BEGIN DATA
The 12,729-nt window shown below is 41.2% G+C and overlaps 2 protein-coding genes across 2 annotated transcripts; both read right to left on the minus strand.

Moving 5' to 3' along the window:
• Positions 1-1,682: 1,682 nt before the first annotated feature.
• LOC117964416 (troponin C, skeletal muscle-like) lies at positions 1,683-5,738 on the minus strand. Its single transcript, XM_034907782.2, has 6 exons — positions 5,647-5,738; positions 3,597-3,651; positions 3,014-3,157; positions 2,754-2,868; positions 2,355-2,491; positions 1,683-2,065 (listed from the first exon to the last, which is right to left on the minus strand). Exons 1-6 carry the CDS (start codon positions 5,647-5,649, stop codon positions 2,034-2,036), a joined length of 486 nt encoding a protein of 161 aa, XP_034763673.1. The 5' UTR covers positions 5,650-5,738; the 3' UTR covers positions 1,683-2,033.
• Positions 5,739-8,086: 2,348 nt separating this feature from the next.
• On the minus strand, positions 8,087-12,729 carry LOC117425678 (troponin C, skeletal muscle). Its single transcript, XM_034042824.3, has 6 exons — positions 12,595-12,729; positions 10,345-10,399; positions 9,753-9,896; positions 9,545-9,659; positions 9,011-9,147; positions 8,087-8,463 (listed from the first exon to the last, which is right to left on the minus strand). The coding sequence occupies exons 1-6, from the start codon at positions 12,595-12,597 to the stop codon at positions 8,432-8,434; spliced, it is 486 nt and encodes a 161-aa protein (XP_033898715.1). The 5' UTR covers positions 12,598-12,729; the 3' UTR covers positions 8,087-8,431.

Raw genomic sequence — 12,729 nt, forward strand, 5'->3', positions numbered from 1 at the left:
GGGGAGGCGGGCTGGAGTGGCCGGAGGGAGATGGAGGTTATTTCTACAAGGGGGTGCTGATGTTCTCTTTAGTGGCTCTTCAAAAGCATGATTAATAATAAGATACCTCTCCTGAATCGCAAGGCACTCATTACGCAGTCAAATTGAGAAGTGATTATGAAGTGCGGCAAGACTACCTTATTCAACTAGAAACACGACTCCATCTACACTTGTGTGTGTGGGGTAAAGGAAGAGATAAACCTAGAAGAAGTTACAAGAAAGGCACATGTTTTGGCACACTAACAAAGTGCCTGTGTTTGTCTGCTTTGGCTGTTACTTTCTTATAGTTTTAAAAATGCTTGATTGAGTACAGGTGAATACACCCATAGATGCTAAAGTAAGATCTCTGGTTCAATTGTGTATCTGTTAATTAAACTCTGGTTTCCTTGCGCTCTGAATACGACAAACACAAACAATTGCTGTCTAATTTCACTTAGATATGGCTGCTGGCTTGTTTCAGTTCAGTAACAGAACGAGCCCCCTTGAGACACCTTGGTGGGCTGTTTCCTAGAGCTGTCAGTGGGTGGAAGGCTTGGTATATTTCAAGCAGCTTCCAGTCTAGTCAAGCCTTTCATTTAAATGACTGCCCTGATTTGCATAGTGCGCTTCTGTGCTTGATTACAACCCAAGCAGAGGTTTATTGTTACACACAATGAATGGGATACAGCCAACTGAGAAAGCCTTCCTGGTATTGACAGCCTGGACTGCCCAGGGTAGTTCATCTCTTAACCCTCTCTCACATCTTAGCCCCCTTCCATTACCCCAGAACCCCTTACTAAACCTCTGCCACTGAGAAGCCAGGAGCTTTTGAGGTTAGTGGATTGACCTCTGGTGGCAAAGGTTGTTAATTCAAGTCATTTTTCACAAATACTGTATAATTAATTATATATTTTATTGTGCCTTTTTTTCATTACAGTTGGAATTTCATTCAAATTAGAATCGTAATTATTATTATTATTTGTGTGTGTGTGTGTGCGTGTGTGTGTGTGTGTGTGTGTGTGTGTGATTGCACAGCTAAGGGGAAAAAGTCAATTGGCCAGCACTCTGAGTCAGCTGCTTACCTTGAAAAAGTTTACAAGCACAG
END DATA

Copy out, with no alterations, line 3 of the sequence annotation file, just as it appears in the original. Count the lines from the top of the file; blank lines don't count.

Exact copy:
• Positions 1-1,682: 1,682 nt before the first annotated feature.